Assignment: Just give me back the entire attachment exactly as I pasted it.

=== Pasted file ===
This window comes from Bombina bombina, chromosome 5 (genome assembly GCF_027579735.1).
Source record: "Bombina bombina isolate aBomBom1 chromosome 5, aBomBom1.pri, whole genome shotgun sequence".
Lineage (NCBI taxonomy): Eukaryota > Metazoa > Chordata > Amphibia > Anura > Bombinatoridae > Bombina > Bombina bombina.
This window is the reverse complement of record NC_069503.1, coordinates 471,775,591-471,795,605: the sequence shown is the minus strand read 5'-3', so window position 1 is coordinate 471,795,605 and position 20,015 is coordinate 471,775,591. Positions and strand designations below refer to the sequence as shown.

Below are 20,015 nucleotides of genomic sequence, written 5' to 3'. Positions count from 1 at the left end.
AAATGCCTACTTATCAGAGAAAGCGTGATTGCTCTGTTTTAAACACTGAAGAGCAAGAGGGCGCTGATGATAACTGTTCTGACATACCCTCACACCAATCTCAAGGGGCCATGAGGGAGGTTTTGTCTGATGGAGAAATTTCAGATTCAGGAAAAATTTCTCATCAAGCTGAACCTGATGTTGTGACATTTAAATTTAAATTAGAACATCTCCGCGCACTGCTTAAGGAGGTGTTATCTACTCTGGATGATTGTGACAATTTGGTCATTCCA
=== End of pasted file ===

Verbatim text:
This window comes from Bombina bombina, chromosome 5 (genome assembly GCF_027579735.1).
Source record: "Bombina bombina isolate aBomBom1 chromosome 5, aBomBom1.pri, whole genome shotgun sequence".
Lineage (NCBI taxonomy): Eukaryota > Metazoa > Chordata > Amphibia > Anura > Bombinatoridae > Bombina > Bombina bombina.
This window is the reverse complement of record NC_069503.1, coordinates 471,775,591-471,795,605: the sequence shown is the minus strand read 5'-3', so window position 1 is coordinate 471,795,605 and position 20,015 is coordinate 471,775,591. Positions and strand designations below refer to the sequence as shown.

Below are 20,015 nucleotides of genomic sequence, written 5' to 3'. Positions count from 1 at the left end.
AAATGCCTACTTATCAGAGAAAGCGTGATTGCTCTGTTTTAAACACTGAAGAGCAAGAGGGCGCTGATGATAACTGTTCTGACATACCCTCACACCAATCTCAAGGGGCCATGAGGGAGGTTTTGTCTGATGGAGAAATTTCAGATTCAGGAAAAATTTCTCATCAAGCTGAACCTGATGTTGTGACATTTAAATTTAAATTAGAACATCTCCGCGCACTGCTTAAGGAGGTGTTATCTACTCTGGATGATTGTGACAATTTGGTCATTCCA